- The Washington Times - Wednesday, November 2, 2016

U.S.-backed Iraqi troops hit pause on their assault on the Islamic State-held city of Mosul on Wednesday, shifting focus to flush out the remaining pockets of insurgents in the territory already cleared by local forces.

Iraqi forces east of Iraq’s second-largest city spent the day “conducting back clearances on a lot of their recently seized areas” while reinforcing their defensive lines along Mosul’s eastern suburbs, said Navy Capt. Jeff Davis, a Pentagon spokesman in Washington.

In the easternmost district of Gogjali, shops were boarded up, with some reduced to burned-out shells. Families stood in their doorways, some holding white flags, while children flashed the “V” for victory sign to the passing troops. A few women ululated in celebration as columns of vehicles passed.

But low visibility in the skies above Mosul — which prevented U.S. and coalition warplanes from providing air support — also played a role in halting the Iraqi advance west into the city, Brig. Gen. Haider Fadhil told The Associated Press.

Islamic State fighters have set oil wells and sulfur deposits ablaze in an attempt to cloud the skies and stymie coalition-led close-air support operations for Iraqi and Kurdish ground troops.

Spearheaded by Iraqi special operations troops, coalition forces breached Mosul’s city limits on Tuesday, marking the first time in two years that government forces have stepped foot inside the city, which fell under the control of the Islamic State group, also known as ISIS and ISIL.

Punching through the city’s borders “is a very important milestone, but we know there is more work to be done,” said Capt. Davis, referring to the heavy combat between Islamic State fighters and coalition forces to the north and south of the city.

Coalition ground troops expect a slow, grueling advance into Mosul. Difficult house-to-house fighting in urban areas could take weeks, if not months, as Islamic State militants dig in for a long and bloody fight.

About 40,000 Iraqi and Kurdish troops are up against 3,000 to 7,500 Islamic State fighters backed with mortars, heavy artillery and hundreds of improvised explosive devices — basically homemade bombs.

Kurdish peshmerga troops north of Mosul are several miles from the city, clearing towns and villages south of the Iraqi town of Khorsabad, Capt. Davis said. Iraqi army and federal police units are mired near Hamam al-Ali, 19 miles south of Mosul, amid stiff resistance from Islamic State fighters, according to the AP.

In some cases, Iraqi and Kurdish fighters “slice through them like butter and there are others that put up quite a fight,” said Capt. Davis, adding that coalition troops also have “the IED aftermath to contend with.”

Islamic State fighters have planted homemade bombs in the towns and villages leading into Mosul as part of the terrorist group’s defenses.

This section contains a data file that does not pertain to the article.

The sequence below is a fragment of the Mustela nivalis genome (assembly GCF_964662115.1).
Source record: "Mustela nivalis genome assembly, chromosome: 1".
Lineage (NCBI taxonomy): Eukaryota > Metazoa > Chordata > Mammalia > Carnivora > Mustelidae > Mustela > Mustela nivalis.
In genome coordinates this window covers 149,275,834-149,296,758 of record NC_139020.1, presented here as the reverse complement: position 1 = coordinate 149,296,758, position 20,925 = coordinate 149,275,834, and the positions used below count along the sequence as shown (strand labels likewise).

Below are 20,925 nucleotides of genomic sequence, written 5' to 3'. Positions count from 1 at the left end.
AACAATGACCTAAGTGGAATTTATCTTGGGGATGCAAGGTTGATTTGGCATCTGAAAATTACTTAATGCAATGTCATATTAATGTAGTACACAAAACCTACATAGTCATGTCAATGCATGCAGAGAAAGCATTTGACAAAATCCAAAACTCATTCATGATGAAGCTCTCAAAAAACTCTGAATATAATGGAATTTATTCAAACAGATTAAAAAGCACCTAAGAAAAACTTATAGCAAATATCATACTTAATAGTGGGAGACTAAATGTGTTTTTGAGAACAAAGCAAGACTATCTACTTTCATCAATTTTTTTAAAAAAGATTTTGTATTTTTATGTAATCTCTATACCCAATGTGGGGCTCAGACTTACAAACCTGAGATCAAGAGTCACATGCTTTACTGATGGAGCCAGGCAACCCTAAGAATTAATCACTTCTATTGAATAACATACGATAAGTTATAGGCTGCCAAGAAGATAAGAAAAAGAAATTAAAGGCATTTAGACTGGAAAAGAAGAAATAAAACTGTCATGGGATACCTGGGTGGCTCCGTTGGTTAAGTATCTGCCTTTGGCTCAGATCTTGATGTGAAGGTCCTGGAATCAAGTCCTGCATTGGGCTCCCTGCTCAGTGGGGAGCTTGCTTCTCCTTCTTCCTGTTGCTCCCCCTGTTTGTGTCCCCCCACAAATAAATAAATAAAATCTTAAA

“This will be an engineering war,” Iraqi Brig. Gen. Yahya Rasool, spokesman for the Joint Military Command, told The Washington Times in July. He was referring to Iraq’s combat engineering corps, which will shoulder the burden of finding and defusing those deadly munitions.

Navy Chief Petty Officer Jason Finan, a member of Navy Explosive Ordinance Disposal Mobile Team 3, was killed by a roadside bomb while supporting advancing Iraqi troops driving toward Mosul on Oct. 20. He was the first American casualty of the operation, which had begun only a day earlier.

U.S. military advisers embedded with advancing Iraqi and Kurdish units remain off the front lines, with headquarters staff at the brigade level, Capt. Davis said.

Capt. Davis did not rule out the possibility of U.S. advisers finding themselves inside Mosul, alongside their Iraqi and Kurdish counterparts, as the assault progresses deeper into the city.

“We’ll cross that bridge when we get to it,” said Capt. Davis, adding that the decision will be up to Army Lt. Gen. Stephen Townsend, commander of all U.S. forces in Iraq.

Concern over the fate of civilians caught up in the fighting in and around Iraq’s second-largest city has been growing. Residents reported that Islamic State militants were rounding up thousands of people as human shields or killing those with suspected links to the security forces.

According to one account given to the AP, the fighters went door to door in villages south of Mosul, ordering hundreds to march at gunpoint into the city. Combat in the urban areas is expected to be heavy, and the presence of civilians will slow the army’s advance as it seeks to avoid casualties.

Islamic State militants have carried out mass killings of opponents and boasted about their actions in grisly online photos and video. The United Nations has urged authorities to collect evidence of Islamic State abuses of civilians for use in tribunals.

This article is based in part on wire service reports.

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